reported. Appointment of a permanent commander-in-chief, together
with the resolution of a host of other defense-related issues,
has apparently been put off until December 30, when republic
leaders are scheduled to meet in Minsk. (Stephen Foye)

TWO DEFENSE PLANS? Western agencies, quoting the NEGA news agency,
reported on December 20 that two plans for military restructuring
would be considered in Alma-Ata. The fiflrst, drawn up by Shaposhnikov,
called for a single commander-in-chief, serving a fiflve-year
term, and two deputy commanders-in-chief, who would oversee strategic
and conventional forces, respectively. Republics would be allowed
their own armies, and Ukraine a small navy. NEGA provided fewer
details on the second plan, reportedly drafted by Army General
Konstantin Kobets, Boris Yeltsin's top defense advisor. It called
for retaining a single commander-in-chief and a unififled General
Staff, and purportedly won signififlcant support from republican
leaders. (Stephen Foye)

FOREIGN BRANCH OF KGB TAKEN OVER BY RUSSIA. RSFSR President Boris
Yeltsin has decreed the takeover of the USSR Foreign Intelligence
Agency by Russia, according to Interfax on December 20. The agency
had just become independent from the domestic branch of the KGB.
Yeltsin ordered that its property, buildings, information banks
and documentation should be handed over to the newly created
Russian foreign intelligence service within a month. (Alexander
Rahr)

SOCIALIST WORKERS' PARTY HOLDS CONGRESS. On December 21 and 22,
the Socialist Workers' Party, which considers itself to be the
legal successor to the CPSU, held its fiflrst congress in Moscow,
TASS reported. On the opening day, Roy Medvedev, well-known historian
and a member of the party's organizing committee, noted that
not one demonstration or rally took place to protest the banning
of the CPSU, so a new party is necessary to reflect the people's
wishes. The congress resolution called for the creation of a
bloc of socialist and communist oriented parties. Considering
Yeltsin's economic reforms, the delegates were in favor of monetary
reform, but against price liberalization and "wild privatization."
(Carla Thorson)

POSSIBLE DELAYS IN BUILDING TROOP HOUSING. German Economics Minister
Juergen Moelleman said on December 20 that the formation of the
Commonwealth of Independent States could lead to delays in the
German-fiflnanced housing construction for Soviet troops withdrawn
from the former GDR, RFE/RL's Bonn correspondent reported that
day. Although Bonn was abiding by its commitment to build 36,000
housing units, plus infrastructure and construction plants, at
a cost of DM 7.8 billion, there were indications of uncertainty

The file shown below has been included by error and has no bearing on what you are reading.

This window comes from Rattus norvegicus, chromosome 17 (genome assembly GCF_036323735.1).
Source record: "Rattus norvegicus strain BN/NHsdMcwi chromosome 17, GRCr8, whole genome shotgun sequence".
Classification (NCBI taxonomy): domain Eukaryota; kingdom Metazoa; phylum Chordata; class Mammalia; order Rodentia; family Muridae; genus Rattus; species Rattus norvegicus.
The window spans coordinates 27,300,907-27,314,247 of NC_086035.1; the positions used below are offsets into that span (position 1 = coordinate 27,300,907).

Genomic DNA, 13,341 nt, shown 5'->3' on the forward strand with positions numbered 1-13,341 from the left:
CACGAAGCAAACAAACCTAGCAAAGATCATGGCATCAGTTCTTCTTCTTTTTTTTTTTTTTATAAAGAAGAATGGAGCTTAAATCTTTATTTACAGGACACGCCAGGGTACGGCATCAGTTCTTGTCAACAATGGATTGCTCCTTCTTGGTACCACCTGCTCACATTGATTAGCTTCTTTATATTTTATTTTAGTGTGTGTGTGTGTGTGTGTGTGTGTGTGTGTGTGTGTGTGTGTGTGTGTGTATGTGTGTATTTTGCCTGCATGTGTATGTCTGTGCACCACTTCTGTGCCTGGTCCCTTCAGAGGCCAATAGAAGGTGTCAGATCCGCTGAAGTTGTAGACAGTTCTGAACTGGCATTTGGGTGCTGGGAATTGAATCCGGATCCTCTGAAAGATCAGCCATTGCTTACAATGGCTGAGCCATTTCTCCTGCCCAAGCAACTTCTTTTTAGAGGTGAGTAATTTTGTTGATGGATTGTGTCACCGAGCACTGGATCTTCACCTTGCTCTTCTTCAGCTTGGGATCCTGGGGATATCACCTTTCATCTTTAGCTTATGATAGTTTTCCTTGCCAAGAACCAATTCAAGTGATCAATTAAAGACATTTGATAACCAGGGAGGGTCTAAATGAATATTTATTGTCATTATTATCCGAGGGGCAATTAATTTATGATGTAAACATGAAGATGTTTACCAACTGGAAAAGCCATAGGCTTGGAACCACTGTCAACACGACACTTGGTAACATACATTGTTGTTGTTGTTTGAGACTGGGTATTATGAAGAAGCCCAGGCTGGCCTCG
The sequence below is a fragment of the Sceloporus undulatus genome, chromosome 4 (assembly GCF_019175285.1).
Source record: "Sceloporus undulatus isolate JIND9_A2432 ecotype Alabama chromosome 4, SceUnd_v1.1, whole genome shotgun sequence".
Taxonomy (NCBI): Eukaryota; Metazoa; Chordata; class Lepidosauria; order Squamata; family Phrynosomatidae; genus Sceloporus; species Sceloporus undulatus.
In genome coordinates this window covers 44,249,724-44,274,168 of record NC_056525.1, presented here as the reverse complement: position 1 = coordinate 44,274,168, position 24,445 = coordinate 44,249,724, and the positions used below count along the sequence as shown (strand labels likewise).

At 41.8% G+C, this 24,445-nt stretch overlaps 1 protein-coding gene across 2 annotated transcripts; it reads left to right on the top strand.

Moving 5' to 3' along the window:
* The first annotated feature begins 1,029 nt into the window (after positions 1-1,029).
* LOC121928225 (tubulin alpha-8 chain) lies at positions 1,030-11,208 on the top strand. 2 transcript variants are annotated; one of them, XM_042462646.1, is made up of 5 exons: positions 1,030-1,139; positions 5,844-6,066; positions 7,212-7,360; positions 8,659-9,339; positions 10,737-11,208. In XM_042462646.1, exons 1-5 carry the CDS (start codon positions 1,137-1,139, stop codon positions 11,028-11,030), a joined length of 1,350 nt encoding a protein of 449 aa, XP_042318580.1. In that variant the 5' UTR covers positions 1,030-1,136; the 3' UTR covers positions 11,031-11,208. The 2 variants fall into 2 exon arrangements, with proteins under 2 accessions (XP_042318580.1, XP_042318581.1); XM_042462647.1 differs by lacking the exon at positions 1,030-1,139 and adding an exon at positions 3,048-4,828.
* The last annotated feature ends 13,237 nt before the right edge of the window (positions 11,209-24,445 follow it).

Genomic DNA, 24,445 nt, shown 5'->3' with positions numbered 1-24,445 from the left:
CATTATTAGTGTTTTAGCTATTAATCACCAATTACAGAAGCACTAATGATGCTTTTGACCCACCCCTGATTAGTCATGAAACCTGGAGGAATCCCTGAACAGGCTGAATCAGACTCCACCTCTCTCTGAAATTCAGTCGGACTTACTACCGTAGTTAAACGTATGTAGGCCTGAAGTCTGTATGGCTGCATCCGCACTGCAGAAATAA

over the selection of sites on the part of the CIS. (Michael
Wall/Keith Bush)



USSR--REPUBLICS AND SUCCESSOR STATES


17 KILLED IN NEW FIGHTING IN GEORGIA. Following demonstrations
on December 20-21 by 10,000 people calling for the resignation
of Georgian President Zviad Gamsakhurdia, fiflghting erupted
in Tbilisi on December 22 between troops of the rebel National
Guard and units loyal to the President, TASS and Western news
agencies reported on December 22-23. Up to 17 people are reported
killed and over 50 injured. Both sides have reportedly deployed
tanks, rockets and machine guns; a deputy interior minister was
wounded, and the mayor of Tbilisi and a prominent Gamsakhurdia
supporter taken hostage by the rebels. Fighting resumed in the
late evening after a ceasefiflre and negotiations between the
two sides collapsed. A Georgian Presidential press release of
December 22 called for international observers to investigate
the situation. (Liz Fuller)

DEMONSTRATIONS IN MOSCOW AND ST.PETERSBURG. On December 22, under
the banner of "march of the hungry queues," several thousand
people demonstrated in Moscow against the end of the USSR and
uncontrolled capitalism. Speakers included conservative hardliners
Viktor Alksnis and Vladimir Zhirinovsky, Soviet and Western agencies
reported. Carrying communist flags and portraits of Lenin and
Stalin, the demonstrators marched to the Ostankino TV Center
and demanded air time to voice their grievances. Meanwhile, in
St. Petersburg demonstrations organized by various communist
groupings took place in defense of workers' rights in light of
Yeltsin's economic reform program, TASS and Radio Moscow reported.
(Carla Thorson)

ARMENIA TO REOPEN NUCLEAR POWER PLANT. On December 20 Western
agencies in Moscow quoted an Armenian government minister as
stating that Armenia's Medzamor nuclear power station, taken
out of commission in 1989 following the December, 1988, earthquake,
will be reactivated in 1992 to combat the republic's catastrophic
energy shortage. As of December 20 all industrial enterprises
in Armenia were closed because of fuel shortages resulting from
the energy blockade imposed by Azerbaijan. A spokesman for Azerbaijani
President Ayaz Mutalibov stated on December 20 that oil and gas